Over the last several blog entries, we’ve established two elements of effective leadership:
So the next question is how does someone develop character? For our purposes here, we won’t get into questions such as genetics – are you born with good or bad character? And there’s character development during early years at home. Were you raised in a high-character environment which helped build character without even thinking about it? School also plays a part in character development as we grow. If someone is blessed to be in a good school or have high-character teachers, they can develop high character without even trying.
While these points are certainly valid and critically important for character development, this discussion will focus on our adult years. How can we develop our character, either repairing our damaged reputation from past behavior or working to improve and protect the character we’ve developed over the years?
Stephen Covey says we build character by overcoming challenges and adversity. Helen Keller had a similar thought, saying character is developed through experience, trial, and suffering. Author Grenville Kleiser said character is developed through self-discipline and self-control.
While all of the above thoughts are certainly true, waiting for those stressful life challenges to develop our character is a risky proposition. Preparing for those character-defining moments is a much better option! Expending time and energy on the following eight “Be’s” will not only develop your character but also develop your leadership abilities.
Be authentic: People want to follow leaders who are “real.” Strong character requires genuineness or authenticity in all aspects of your life. In groups large and small, in public and in private, leaders must show the same “face” and be consistent in both words and behaviors.
Be humble: Sadly, in today’s “Look at me!” culture perpetuated by constant Facebook and YouTube posts, modesty is seen as a weakness by some people. This is not the case for leaders. Let’s be clear – humbleness is not thinking little of yourself. It is, though, being self-aware or having an accurate assessment of your abilities, strengths, and weaknesses. Being humble also means being mindful of others, typically putting their needs ahead of yours.
Be reassuring: There are many related words here such as be comforting, be calm, be uplifting, and be positive, encouraging, and supportive. Leaders with strong character have a “presence” about them that helps others be confident and poised in any situation, particularly in times of stress and ambiguity.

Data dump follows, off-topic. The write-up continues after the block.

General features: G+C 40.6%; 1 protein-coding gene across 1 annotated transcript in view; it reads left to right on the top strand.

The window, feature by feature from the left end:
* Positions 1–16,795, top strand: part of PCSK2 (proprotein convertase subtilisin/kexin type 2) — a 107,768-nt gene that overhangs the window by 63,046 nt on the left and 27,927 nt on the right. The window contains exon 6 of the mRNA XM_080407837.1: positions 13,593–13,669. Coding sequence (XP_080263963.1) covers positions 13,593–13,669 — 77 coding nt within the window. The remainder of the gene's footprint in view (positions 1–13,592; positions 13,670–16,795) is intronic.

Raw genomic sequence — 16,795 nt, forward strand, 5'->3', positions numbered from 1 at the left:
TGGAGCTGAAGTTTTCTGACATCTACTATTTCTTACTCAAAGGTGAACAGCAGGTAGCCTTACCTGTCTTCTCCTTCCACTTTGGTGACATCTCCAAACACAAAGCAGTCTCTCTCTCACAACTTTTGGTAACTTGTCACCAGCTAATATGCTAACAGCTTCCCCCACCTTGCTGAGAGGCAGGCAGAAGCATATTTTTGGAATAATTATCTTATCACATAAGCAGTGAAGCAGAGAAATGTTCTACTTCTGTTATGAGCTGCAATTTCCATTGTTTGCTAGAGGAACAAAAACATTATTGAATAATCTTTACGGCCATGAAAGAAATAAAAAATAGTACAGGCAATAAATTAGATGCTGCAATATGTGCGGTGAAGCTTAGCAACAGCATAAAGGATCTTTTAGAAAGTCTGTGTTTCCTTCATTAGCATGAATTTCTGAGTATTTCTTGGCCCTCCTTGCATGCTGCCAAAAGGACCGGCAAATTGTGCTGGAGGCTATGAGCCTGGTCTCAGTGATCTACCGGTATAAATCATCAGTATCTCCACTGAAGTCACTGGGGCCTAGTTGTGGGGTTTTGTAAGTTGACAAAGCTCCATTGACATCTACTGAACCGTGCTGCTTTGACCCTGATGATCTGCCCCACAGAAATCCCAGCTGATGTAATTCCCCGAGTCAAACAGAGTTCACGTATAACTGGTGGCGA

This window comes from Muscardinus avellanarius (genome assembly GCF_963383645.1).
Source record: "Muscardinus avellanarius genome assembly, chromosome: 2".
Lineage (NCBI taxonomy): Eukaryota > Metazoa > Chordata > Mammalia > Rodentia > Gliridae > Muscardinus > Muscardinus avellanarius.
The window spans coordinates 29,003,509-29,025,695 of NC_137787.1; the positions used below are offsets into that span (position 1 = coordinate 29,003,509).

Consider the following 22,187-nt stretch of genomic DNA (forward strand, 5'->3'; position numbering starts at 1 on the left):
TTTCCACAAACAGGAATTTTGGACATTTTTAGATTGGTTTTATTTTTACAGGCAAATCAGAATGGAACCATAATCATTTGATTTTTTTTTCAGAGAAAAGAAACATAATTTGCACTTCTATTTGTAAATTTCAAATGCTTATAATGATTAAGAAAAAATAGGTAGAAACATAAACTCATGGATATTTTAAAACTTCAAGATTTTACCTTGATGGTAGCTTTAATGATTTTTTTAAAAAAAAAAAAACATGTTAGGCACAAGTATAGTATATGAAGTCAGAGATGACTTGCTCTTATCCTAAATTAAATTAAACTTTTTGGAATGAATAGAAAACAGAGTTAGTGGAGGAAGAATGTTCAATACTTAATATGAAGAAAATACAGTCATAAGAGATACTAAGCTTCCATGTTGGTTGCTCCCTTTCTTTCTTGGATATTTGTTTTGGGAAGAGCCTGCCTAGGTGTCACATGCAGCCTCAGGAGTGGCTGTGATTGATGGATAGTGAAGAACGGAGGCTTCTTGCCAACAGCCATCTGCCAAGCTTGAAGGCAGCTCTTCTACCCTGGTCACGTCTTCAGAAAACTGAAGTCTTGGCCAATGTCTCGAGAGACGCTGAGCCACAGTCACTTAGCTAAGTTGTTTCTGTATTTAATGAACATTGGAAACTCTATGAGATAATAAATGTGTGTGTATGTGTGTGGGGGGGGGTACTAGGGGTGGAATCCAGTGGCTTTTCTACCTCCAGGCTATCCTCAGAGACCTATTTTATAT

Be a truth seeker: Leaders with strong character don’t allow their biases, prejudices, and emotions guide their words and actions. Strong character demands truth and facts and when those truths are uncomfortable or even hurtful, leaders with character handle the situation with a sense of caring and compassion.
Be courteous: The world is getting more and more harsh. It’s getting more difficult to have a meaningful conversation with people who might disagree with your particular thought. Accept differences in people, be polite to everyone, and always offer a kind word or helpful deed.
Be selective: Surround yourself with people of character. Let their character rub off on you. Challenge you. Choose your friends and your business associates wisely. We are often known by the company we keep so be sure the people surrounding you add to your character rather than subtract from it.
Be last: Seek the background rather than the limelight. By default, most leaders get the attention. Leaders with strong character realize their success is often the result of hard work by many others. So shine the spotlight on others and offer generous amounts of praise and thanks.
Be protective: No one can take your character but you can certainly give it way. Be wise in your decisions and guard your character as the treasure it is.
Can leaders be effective without practicing the above “Be’s”? Absolutely! History is full of less-than-honorable leaders who have made huge impacts on the world, usually with dire consequences on people and society. A lasting, positive impact, though, requires a leader to have a strong character that guides their thoughts and actions. This type of leader most certainly makes the world a better place.
Our world is in desperate need of leaders with strong character. Will you be one of them?
Darren K. Ford
I've enjoyed a great career. Worked in many different industries with great coworkers and customers. I talk to a lot of people while drinking a lot of coffee. I read constantly. From all of this, I have much to say.